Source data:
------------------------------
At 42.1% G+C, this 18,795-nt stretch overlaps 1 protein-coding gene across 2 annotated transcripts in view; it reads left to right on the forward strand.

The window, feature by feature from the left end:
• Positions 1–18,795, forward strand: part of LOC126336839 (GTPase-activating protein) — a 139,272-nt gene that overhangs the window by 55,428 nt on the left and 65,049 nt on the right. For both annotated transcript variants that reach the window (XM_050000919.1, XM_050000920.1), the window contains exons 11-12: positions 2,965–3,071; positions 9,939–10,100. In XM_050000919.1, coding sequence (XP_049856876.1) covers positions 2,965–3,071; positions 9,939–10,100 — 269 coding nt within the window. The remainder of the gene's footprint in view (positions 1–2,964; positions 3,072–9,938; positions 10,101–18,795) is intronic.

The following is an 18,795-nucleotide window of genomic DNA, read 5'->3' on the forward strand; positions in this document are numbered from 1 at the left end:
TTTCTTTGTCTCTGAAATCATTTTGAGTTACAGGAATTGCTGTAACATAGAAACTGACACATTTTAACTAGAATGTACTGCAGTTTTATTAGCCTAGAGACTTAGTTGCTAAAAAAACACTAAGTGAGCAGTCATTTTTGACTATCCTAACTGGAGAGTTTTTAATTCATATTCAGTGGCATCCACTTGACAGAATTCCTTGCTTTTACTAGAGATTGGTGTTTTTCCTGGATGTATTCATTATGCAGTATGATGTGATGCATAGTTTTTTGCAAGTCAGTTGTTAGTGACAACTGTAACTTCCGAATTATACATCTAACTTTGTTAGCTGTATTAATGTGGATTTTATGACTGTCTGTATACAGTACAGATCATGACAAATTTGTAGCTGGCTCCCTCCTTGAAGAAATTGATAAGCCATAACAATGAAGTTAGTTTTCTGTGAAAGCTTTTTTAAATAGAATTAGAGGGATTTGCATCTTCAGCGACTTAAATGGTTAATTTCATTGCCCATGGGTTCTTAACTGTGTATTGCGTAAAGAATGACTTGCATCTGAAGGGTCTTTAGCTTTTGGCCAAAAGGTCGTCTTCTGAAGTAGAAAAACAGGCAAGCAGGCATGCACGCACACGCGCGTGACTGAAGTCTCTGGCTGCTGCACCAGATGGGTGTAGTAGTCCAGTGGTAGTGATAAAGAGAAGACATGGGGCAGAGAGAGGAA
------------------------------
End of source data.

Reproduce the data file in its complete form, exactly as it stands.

At 42.1% G+C, this 18,795-nt stretch overlaps 1 protein-coding gene across 2 annotated transcripts in view; it reads left to right on the forward strand.

The window, feature by feature from the left end:
• Positions 1–18,795, forward strand: part of LOC126336839 (GTPase-activating protein) — a 139,272-nt gene that overhangs the window by 55,428 nt on the left and 65,049 nt on the right. For both annotated transcript variants that reach the window (XM_050000919.1, XM_050000920.1), the window contains exons 11-12: positions 2,965–3,071; positions 9,939–10,100. In XM_050000919.1, coding sequence (XP_049856876.1) covers positions 2,965–3,071; positions 9,939–10,100 — 269 coding nt within the window. The remainder of the gene's footprint in view (positions 1–2,964; positions 3,072–9,938; positions 10,101–18,795) is intronic.

The following is an 18,795-nucleotide window of genomic DNA, read 5'->3' on the forward strand; positions in this document are numbered from 1 at the left end:
TTTCTTTGTCTCTGAAATCATTTTGAGTTACAGGAATTGCTGTAACATAGAAACTGACACATTTTAACTAGAATGTACTGCAGTTTTATTAGCCTAGAGACTTAGTTGCTAAAAAAACACTAAGTGAGCAGTCATTTTTGACTATCCTAACTGGAGAGTTTTTAATTCATATTCAGTGGCATCCACTTGACAGAATTCCTTGCTTTTACTAGAGATTGGTGTTTTTCCTGGATGTATTCATTATGCAGTATGATGTGATGCATAGTTTTTTGCAAGTCAGTTGTTAGTGACAACTGTAACTTCCGAATTATACATCTAACTTTGTTAGCTGTATTAATGTGGATTTTATGACTGTCTGTATACAGTACAGATCATGACAAATTTGTAGCTGGCTCCCTCCTTGAAGAAATTGATAAGCCATAACAATGAAGTTAGTTTTCTGTGAAAGCTTTTTTAAATAGAATTAGAGGGATTTGCATCTTCAGCGACTTAAATGGTTAATTTCATTGCCCATGGGTTCTTAACTGTGTATTGCGTAAAGAATGACTTGCATCTGAAGGGTCTTTAGCTTTTGGCCAAAAGGTCGTCTTCTGAAGTAGAAAAACAGGCAAGCAGGCATGCACGCACACGCGCGTGACTGAAGTCTCTGGCTGCTGCACCAGATGGGTGTAGTAGTCCAGTGGTAGTGATAAAGAGAAGACATGGGGCAGAGAGAGGAA